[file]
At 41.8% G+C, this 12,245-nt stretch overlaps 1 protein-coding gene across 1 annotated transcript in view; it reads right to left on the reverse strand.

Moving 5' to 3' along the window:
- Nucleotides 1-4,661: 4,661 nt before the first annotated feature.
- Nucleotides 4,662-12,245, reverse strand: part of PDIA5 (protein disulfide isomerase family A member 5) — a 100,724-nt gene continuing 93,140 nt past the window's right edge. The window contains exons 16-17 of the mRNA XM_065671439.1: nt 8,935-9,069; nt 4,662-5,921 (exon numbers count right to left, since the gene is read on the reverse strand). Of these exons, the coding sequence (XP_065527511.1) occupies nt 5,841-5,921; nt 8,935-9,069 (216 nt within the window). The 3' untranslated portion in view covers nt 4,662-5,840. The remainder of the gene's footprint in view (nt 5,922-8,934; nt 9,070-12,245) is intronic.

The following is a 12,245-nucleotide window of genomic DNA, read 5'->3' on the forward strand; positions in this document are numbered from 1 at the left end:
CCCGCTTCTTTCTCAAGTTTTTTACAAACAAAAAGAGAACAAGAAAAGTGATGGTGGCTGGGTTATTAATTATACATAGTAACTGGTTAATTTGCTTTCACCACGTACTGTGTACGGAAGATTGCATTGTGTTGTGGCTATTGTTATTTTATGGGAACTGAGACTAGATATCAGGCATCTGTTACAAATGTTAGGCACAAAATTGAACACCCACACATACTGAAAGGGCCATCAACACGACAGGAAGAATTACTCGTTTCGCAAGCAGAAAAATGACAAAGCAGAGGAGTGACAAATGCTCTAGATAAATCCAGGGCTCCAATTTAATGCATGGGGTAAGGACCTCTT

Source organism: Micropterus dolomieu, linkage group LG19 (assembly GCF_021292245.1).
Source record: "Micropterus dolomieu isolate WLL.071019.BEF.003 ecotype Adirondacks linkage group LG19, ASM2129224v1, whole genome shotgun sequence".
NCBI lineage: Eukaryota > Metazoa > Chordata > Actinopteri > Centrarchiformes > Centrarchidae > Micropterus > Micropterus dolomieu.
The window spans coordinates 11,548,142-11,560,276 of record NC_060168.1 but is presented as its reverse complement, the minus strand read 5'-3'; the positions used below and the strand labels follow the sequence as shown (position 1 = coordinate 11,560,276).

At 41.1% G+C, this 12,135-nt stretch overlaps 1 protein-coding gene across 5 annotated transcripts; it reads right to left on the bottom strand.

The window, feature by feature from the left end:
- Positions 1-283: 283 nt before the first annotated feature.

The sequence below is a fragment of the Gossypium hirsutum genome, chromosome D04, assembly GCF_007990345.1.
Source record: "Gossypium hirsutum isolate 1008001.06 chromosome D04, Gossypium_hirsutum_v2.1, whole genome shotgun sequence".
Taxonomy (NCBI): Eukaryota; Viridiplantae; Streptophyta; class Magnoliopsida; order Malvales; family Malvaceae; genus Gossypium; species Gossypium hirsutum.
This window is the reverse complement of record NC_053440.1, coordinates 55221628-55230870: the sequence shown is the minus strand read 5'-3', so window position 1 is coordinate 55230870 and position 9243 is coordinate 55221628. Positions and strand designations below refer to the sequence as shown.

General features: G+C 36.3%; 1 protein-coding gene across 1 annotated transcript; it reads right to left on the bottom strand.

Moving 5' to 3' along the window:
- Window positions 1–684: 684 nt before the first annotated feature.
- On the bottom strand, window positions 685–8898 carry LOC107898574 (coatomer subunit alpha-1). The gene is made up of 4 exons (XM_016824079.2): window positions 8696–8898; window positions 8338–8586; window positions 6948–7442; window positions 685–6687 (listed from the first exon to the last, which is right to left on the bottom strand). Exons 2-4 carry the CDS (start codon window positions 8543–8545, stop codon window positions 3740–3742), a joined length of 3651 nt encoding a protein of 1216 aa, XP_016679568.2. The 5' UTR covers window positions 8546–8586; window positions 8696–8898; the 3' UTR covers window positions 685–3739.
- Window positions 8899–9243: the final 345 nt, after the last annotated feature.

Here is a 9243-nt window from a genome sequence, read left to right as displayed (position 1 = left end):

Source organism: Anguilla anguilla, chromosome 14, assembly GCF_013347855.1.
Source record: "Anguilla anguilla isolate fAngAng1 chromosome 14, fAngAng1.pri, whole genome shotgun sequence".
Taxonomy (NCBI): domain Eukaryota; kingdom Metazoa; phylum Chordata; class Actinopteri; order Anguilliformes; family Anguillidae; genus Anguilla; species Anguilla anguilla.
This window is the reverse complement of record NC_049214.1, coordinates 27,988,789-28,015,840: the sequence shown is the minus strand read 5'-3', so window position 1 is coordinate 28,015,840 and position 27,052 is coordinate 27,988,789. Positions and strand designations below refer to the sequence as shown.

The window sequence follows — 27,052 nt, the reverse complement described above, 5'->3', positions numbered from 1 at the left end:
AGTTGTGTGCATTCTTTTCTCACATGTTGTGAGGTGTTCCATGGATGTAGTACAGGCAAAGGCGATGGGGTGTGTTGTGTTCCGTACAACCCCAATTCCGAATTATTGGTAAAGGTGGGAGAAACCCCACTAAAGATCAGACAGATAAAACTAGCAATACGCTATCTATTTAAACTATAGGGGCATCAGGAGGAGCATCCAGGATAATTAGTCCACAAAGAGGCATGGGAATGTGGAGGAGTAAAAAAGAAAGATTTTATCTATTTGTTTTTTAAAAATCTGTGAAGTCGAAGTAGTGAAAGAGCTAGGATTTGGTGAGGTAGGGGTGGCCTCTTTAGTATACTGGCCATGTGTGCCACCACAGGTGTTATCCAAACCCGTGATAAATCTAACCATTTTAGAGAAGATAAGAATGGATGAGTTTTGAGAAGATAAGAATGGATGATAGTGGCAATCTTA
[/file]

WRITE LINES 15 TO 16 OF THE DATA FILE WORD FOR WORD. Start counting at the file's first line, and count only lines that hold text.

Source record: "Gossypium hirsutum isolate 1008001.06 chromosome D04, Gossypium_hirsutum_v2.1, whole genome shotgun sequence".
Taxonomy (NCBI): Eukaryota; Viridiplantae; Streptophyta; class Magnoliopsida; order Malvales; family Malvaceae; genus Gossypium; species Gossypium hirsutum.